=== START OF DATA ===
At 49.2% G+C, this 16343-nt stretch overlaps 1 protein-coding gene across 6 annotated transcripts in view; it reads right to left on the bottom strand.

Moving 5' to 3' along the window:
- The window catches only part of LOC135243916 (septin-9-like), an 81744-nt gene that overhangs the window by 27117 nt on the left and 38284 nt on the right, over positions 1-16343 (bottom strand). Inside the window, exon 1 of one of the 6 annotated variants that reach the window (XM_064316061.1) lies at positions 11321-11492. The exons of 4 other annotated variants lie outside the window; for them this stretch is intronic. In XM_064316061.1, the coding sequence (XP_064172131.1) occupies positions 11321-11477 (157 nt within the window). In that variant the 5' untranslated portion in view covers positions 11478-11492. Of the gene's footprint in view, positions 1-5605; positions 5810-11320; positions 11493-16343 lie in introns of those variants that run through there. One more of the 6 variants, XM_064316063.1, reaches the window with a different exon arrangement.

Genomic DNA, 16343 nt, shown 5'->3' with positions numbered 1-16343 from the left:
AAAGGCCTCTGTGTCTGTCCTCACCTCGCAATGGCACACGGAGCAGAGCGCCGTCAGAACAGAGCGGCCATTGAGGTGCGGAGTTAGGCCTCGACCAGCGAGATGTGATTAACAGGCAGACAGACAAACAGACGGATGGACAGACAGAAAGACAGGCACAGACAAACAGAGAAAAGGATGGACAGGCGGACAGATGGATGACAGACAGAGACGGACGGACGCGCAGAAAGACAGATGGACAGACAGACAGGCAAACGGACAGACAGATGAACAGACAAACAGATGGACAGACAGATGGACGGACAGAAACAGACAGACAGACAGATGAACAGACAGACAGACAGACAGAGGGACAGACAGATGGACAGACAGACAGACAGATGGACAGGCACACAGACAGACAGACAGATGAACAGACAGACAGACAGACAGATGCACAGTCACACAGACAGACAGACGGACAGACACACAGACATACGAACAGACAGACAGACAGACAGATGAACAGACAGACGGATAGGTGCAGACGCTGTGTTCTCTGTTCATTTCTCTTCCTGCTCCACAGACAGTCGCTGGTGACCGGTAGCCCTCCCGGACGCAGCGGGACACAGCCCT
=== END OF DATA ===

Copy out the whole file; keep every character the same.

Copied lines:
At 49.2% G+C, this 16343-nt stretch overlaps 1 protein-coding gene across 6 annotated transcripts in view; it reads right to left on the bottom strand.

Moving 5' to 3' along the window:
- The window catches only part of LOC135243916 (septin-9-like), an 81744-nt gene that overhangs the window by 27117 nt on the left and 38284 nt on the right, over positions 1-16343 (bottom strand). Inside the window, exon 1 of one of the 6 annotated variants that reach the window (XM_064316061.1) lies at positions 11321-11492. The exons of 4 other annotated variants lie outside the window; for them this stretch is intronic. In XM_064316061.1, the coding sequence (XP_064172131.1) occupies positions 11321-11477 (157 nt within the window). In that variant the 5' untranslated portion in view covers positions 11478-11492. Of the gene's footprint in view, positions 1-5605; positions 5810-11320; positions 11493-16343 lie in introns of those variants that run through there. One more of the 6 variants, XM_064316063.1, reaches the window with a different exon arrangement.

Genomic DNA, 16343 nt, shown 5'->3' with positions numbered 1-16343 from the left:
AAAGGCCTCTGTGTCTGTCCTCACCTCGCAATGGCACACGGAGCAGAGCGCCGTCAGAACAGAGCGGCCATTGAGGTGCGGAGTTAGGCCTCGACCAGCGAGATGTGATTAACAGGCAGACAGACAAACAGACGGATGGACAGACAGAAAGACAGGCACAGACAAACAGAGAAAAGGATGGACAGGCGGACAGATGGATGACAGACAGAGACGGACGGACGCGCAGAAAGACAGATGGACAGACAGACAGGCAAACGGACAGACAGATGAACAGACAAACAGATGGACAGACAGATGGACGGACAGAAACAGACAGACAGACAGATGAACAGACAGACAGACAGACAGAGGGACAGACAGATGGACAGACAGACAGACAGATGGACAGGCACACAGACAGACAGACAGATGAACAGACAGACAGACAGACAGATGCACAGTCACACAGACAGACAGACGGACAGACACACAGACATACGAACAGACAGACAGACAGACAGATGAACAGACAGACGGATAGGTGCAGACGCTGTGTTCTCTGTTCATTTCTCTTCCTGCTCCACAGACAGTCGCTGGTGACCGGTAGCCCTCCCGGACGCAGCGGGACACAGCCCT